Srinagar: Mehbooba Mufti is set to become the first woman Chief Minister of Jammu and Kashmir. Her party, the PDP, formally elected her its chief ministerial candidate at a meeting today.
- Mehbooba Mufti to take oath soon as Chief Minister
- She met PM Modi earlier this week, her alliance with BJP has recovered
- Her father, Mufti Mohammed Sayeed, died in January while Chief Minister
Earlier this week, Ms Mufti's protracted impasse with the BJP ended when she met Prime Minister Narendra Modi in Delhi.
Ms Mufti's father, Mufti Mohammed Sayeed, died in January as Chief Minister of a coalition government that included the BJP. After his death, Ms Mufti refused to take over, insisting that fundamental terms of the agreement of the alliance were being ignored by the BJP, which denied the charges.
"Thank you for choosing me as the leader of PDP legislature party. You all are my strength," Ms Mufti told her party's legislators today.
Jammu and Kashmir is currently under Governor's rule. Ms Mufti's party and the BJP will have to take a trust vote in the state legislature; with their combined strength, a victory is certain.
When the PDP won the election in Jammu and Kashmir in December 2014, it formed what was seen as an unlikely partnership to govern the state. Mr Sayeed himself described the combination as a meeting of "the North and South Pole".
As a blueprint for their agreement, the parties signed off on an Agenda of Alliance, which Ms Mufti has described as "sacred". Included were issues on which both parties have largely irreconcilable opinions - like a review of AFSPA which gives the army the power to arrest people without warrants, a huge point of contention in the Valley. In recent weeks, her party had suggested that the BJP was not coming through on commitments required of the union government - including giving the state more control of large power projects at a time when electricity outages have created public resentment.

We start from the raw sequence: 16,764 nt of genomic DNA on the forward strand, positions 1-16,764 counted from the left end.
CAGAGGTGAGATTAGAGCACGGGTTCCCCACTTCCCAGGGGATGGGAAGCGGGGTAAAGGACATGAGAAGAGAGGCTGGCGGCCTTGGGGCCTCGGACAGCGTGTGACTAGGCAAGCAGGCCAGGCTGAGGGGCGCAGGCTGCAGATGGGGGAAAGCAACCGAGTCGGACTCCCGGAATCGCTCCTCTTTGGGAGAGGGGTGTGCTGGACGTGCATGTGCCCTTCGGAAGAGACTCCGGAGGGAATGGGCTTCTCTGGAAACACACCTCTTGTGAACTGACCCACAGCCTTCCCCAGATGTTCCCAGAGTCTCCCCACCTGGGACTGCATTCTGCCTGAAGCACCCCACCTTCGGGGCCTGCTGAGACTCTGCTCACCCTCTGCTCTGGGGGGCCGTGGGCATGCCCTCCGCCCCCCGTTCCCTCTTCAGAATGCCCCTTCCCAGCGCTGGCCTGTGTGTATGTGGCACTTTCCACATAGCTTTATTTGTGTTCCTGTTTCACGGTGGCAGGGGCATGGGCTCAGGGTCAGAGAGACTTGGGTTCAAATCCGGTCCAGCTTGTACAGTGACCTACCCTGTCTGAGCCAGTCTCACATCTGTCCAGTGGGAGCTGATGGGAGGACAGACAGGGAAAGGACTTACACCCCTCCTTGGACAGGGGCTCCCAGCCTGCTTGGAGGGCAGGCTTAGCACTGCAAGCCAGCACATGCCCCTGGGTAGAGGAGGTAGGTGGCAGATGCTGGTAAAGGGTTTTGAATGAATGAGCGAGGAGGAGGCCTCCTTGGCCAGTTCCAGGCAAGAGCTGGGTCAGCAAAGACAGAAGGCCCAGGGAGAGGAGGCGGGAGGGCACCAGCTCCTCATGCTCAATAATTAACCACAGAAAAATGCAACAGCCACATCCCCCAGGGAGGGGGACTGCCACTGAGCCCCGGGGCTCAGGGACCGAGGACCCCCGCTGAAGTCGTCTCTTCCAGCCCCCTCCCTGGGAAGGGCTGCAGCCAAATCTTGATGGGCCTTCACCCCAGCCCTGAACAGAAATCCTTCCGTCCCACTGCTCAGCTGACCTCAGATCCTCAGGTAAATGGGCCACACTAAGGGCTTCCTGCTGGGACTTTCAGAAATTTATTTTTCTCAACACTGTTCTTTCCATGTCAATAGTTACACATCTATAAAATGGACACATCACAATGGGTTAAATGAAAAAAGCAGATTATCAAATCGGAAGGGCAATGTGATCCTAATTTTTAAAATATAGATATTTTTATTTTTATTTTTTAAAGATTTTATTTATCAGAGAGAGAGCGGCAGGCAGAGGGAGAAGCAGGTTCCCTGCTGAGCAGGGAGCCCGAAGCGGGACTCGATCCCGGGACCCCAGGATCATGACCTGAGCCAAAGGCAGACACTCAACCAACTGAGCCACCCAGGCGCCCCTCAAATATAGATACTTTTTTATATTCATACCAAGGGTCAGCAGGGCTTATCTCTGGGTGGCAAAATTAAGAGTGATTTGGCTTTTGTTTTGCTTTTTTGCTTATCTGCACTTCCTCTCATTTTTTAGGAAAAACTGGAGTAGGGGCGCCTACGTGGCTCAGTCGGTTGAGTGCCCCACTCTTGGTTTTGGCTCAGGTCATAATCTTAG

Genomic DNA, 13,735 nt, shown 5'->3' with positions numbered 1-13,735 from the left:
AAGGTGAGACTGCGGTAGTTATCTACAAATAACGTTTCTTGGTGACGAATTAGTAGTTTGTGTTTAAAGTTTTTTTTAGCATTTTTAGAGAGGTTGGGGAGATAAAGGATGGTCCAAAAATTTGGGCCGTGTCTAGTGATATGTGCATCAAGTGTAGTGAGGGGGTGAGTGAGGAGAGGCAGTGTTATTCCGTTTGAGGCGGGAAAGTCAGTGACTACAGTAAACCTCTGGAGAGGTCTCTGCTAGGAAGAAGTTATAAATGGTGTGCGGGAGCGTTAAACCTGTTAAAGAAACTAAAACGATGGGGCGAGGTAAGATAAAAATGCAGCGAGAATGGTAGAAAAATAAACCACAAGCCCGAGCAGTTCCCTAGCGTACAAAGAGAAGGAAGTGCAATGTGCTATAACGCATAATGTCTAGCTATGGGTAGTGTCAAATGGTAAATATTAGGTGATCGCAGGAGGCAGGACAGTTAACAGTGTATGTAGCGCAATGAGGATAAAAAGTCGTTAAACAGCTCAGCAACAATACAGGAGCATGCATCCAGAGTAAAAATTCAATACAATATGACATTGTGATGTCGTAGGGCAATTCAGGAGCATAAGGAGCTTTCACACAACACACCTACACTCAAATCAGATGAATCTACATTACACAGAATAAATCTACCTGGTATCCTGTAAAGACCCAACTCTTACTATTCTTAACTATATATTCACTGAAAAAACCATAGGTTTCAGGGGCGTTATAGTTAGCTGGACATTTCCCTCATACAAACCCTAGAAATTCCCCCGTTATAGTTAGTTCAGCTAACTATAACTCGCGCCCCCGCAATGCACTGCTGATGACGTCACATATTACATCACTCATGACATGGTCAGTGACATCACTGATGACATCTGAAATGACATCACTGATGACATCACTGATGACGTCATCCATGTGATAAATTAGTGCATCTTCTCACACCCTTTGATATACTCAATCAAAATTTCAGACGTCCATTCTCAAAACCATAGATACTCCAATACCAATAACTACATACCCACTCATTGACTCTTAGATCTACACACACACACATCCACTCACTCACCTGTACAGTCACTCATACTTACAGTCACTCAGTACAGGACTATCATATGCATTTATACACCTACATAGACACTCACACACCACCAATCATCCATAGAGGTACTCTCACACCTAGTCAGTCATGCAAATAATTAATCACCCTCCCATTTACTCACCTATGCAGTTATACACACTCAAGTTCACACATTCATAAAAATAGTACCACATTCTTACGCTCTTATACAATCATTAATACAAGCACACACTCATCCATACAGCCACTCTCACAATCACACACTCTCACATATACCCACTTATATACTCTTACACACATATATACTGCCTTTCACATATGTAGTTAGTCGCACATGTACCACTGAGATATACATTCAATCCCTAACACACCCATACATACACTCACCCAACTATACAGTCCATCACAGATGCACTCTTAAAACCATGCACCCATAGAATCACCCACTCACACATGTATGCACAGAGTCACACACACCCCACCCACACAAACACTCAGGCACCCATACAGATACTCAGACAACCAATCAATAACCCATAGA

The BJP for its part has said that it will accept no new conditions laid down by Ms Mufti - a point stressed by Ram Madhav, who handled extensive negotiations with Ms Mufti.
For the 56-year-old, the real challenge lies in keeping together a section of her party that is opposed to an alliance with the BJP. Ms Mufti is known to take a more pro-Kashmiri stance than her father on most contentious issues; at the time of his death, his popularity within his supporters was seen as significantly depleted. The public turnout at his funeral was not as large as expected. His critics within the party say their support among Muslim voters is ebbing because of the BJP partnership.